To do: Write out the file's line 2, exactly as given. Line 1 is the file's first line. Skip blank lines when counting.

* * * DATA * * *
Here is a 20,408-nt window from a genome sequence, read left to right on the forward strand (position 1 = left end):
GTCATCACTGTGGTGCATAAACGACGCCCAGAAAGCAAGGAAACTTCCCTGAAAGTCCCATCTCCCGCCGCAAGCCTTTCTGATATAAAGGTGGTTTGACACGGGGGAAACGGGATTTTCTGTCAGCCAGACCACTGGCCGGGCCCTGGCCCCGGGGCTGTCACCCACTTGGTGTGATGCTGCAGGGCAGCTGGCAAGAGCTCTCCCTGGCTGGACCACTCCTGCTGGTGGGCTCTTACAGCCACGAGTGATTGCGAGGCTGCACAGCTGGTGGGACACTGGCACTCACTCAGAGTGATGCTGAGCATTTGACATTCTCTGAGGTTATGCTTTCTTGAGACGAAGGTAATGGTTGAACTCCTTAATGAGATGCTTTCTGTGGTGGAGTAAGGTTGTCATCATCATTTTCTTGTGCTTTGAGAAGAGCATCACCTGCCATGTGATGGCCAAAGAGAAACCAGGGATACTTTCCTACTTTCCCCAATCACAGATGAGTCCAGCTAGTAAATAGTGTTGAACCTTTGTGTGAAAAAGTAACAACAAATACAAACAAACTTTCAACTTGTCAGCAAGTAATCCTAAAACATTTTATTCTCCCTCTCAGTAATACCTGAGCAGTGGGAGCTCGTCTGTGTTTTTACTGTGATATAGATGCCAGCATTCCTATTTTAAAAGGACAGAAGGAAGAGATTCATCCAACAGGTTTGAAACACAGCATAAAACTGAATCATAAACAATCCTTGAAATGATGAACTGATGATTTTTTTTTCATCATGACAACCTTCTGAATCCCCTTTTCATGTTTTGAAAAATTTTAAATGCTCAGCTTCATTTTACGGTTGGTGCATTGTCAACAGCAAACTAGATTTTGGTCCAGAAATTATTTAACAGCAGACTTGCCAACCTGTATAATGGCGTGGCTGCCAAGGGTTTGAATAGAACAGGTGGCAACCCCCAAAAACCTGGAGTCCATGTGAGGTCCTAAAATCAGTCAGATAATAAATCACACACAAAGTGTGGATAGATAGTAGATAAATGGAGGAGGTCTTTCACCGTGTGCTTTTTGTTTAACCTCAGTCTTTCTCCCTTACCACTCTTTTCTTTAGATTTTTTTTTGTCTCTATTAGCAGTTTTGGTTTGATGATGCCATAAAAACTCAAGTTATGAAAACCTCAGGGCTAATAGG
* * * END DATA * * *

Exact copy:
GTCATCACTGTGGTGCATAAACGACGCCCAGAAAGCAAGGAAACTTCCCTGAAAGTCCCATCTCCCGCCGCAAGCCTTTCTGATATAAAGGTGGTTTGACACGGGGGAAACGGGATTTTCTGTCAGCCAGACCACTGGCCGGGCCCTGGCCCCGGGGCTGTCACCCACTTGGTGTGATGCTGCAGGGCAGCTGGCAAGAGCTCTCCCTGGCTGGACCACTCCTGCTGGTGGGCTCTTACAGCCACGAGTGATTGCGAGGCTGCACAGCTGGTGGGACACTGGCACTCACTCAGAGTGATGCTGAGCATTTGACATTCTCTGAGGTTATGCTTTCTTGAGACGAAGGTAATGGTTGAACTCCTTAATGAGATGCTTTCTGTGGTGGAGTAAGGTTGTCATCATCATTTTCTTGTGCTTTGAGAAGAGCATCACCTGCCATGTGATGGCCAAAGAGAAACCAGGGATACTTTCCTACTTTCCCCAATCACAGATGAGTCCAGCTAGTAAATAGTGTTGAACCTTTGTGTGAAAAAGTAACAACAAATACAAACAAACTTTCAACTTGTCAGCAAGTAATCCTAAAACATTTTATTCTCCCTCTCAGTAATACCTGAGCAGTGGGAGCTCGTCTGTGTTTTTACTGTGATATAGATGCCAGCATTCCTATTTTAAAAGGACAGAAGGAAGAGATTCATCCAACAGGTTTGAAACACAGCATAAAACTGAATCATAAACAATCCTTGAAATGATGAACTGATGATTTTTTTTTCATCATGACAACCTTCTGAATCCCCTTTTCATGTTTTGAAAAATTTTAAATGCTCAGCTTCATTTTACGGTTGGTGCATTGTCAACAGCAAACTAGATTTTGGTCCAGAAATTATTTAACAGCAGACTTGCCAACCTGTATAATGGCGTGGCTGCCAAGGGTTTGAATAGAACAGGTGGCAACCCCCAAAAACCTGGAGTCCATGTGAGGTCCTAAAATCAGTCAGATAATAAATCACACACAAAGTGTGGATAGATAGTAGATAAATGGAGGAGGTCTTTCACCGTGTGCTTTTTGTTTAACCTCAGTCTTTCTCCCTTACCACTCTTTTCTTTAGATTTTTTTTTGTCTCTATTAGCAGTTTTGGTTTGATGATGCCATAAAAACTCAAGTTATGAAAACCTCAGGGCTAATAGG